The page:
What’s even more amusing is observing the dear little faces on the senior leaders when you point these things out to them, and they try to accommodate themselves to the cognitive dissonance they’ve self-generated. It’d almost be comedy, if it weren’t so maddening and expensive.

  • Paul Marks.

    I do not agree with the quotation.

    If something becomes a racket – then there was something wrong in it (in PRINCIPLE) from the start.

    “How did American unions become a racket?” – because Collective Bargaining (as W.H. Hutt spent his life explaining – see “The Strike Threat System”) rests on government intervention against the principles of justice (real justice – the ancient enemy of Social Justice) – it rests on, for example, governments allowing the obstruction (“picketing” – “picket line” is a military term for what is a paramilitary act) of the employer’s property – when that vile creature Disraeli (who was being praised to me by a Conservative only yesterday) passed this in 1875 he was showing that he did not know, or did not care, about justice (about private property rights) – and did not care about UNEMPLOYMENT which is what successful “Collective Bargaining” must lead to.

    It is the same for the idea that an employer may not dismiss someone for not turning up to work – for “going on strike” (“strike” is a meaningless term in Common Law or Roman Law – if you deliberately do not turn up for work, your employer needs to be able to dismiss you – and without jumping through hoops).

    “But we want higher wages and better conditions of work – without higher productivity” – the only (only) way that can be done is via UNEMPLOYMENT – that was true in 1875 (Act of) and 1906 – when Winston Churchill and others denies that the 1906 Act would mean higher unemployment, and set up government “Labour Exchanges” to, supposedly, deal with the higher unemployment they claimed they did not expect. And it true now.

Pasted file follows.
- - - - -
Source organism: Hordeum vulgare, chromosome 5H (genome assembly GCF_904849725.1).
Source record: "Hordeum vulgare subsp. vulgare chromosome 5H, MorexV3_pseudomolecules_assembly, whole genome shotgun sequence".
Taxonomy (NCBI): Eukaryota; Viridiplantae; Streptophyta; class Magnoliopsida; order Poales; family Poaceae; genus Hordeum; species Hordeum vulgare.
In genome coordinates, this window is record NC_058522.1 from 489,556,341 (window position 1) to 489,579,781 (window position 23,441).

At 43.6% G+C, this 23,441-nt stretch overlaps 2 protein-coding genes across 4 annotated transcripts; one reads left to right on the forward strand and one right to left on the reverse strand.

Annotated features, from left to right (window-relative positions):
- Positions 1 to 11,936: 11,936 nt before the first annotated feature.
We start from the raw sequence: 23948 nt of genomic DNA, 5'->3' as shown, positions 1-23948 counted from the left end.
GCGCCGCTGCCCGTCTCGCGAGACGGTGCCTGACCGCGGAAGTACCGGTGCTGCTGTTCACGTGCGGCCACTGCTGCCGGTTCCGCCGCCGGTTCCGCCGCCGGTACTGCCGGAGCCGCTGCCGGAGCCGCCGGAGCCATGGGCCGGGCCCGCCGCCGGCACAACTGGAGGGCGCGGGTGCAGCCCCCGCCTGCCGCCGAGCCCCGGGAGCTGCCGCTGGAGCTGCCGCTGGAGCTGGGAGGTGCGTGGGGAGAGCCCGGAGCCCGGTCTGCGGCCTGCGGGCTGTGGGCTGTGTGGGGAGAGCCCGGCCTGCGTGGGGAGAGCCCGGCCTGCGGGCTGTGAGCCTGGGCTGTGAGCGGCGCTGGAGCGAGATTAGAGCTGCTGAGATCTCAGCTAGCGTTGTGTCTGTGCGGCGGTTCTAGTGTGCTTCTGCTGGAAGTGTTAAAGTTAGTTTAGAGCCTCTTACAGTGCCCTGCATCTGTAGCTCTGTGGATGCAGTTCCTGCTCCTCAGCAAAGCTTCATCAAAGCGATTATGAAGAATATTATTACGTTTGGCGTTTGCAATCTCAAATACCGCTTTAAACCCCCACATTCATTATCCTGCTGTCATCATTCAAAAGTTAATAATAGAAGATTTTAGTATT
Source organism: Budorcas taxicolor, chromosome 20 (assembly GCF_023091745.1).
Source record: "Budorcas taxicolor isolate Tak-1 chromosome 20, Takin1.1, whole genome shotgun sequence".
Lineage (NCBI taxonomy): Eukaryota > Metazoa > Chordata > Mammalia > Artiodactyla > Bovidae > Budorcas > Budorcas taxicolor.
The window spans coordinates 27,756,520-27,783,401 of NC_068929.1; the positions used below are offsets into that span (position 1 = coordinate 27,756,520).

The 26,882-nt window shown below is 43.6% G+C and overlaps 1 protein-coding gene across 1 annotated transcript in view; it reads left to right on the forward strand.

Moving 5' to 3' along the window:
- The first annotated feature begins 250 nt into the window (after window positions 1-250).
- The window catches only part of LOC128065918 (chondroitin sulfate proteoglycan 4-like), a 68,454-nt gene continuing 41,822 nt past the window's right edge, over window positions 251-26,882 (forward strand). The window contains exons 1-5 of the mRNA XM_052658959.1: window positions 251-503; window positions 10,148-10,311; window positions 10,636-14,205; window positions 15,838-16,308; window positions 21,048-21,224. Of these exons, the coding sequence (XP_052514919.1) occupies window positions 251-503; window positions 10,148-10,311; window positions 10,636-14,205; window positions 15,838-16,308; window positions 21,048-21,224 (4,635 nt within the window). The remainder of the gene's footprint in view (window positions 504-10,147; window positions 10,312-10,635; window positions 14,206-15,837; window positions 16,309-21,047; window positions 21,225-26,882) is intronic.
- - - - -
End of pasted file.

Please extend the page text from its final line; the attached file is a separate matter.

“How did race relations become a racket”.

    Again – because even in the 1960s it was based on state violence, or the threat of it.

    It was based on telling people what to do, backed by threats of government violence and private injustice (“Social Justice” is INJUSTICE) – when, for example, President Johnson and Senator Hubert Humphry said the 1964 Act would not lead to quotas and would not lead to jobs being filled by people who would do those jobs less well – they were either lying, or they were very misguided.

    The Hollywood account of such things as the background to the Detroit riot of 1967 – is a tissue of lies.

    In short “the racket” did not start recently, with the exploitation of the death from the drugs he had willingly consumed of Mr George Floyd, the movement was in PRINCIOPLE wrong – the moment it started to demand government violence, or the threat of it, to get the “equality” and “Social Justice” it demanded (and both those terms were used in the 1960s – they are NOT recent).

    In every case the “Great Cause” that “becomes a racket” had this principle, this principle of government, or private, violence or the threat of it, in there.

    In short – the “Great Cause” was a “racket” from the moment it started to demand government intervention – or private violence.

  • Paul Marks.

    In short….

    “The movement has degenerated – in the past it was good”.

    No the movement was not good in the past – it had an evil principle, government and/or private violence, in it from the start.

    What happens is that this evil, the evil that was there from the start, becomes more obvious over time.

  • If something becomes a racket – then there was something wrong in it (in PRINCIPLE) from the start.

    No. Many a fine institution has been taken over by careerists once the first generation of founders have faded away. A certain think-tank comes to mind but I lack the bandwidth to go down that rabbit hole just now.

    As Robert Conquest put it: Any organization not explicitly right-wing sooner or later becomes left-wing.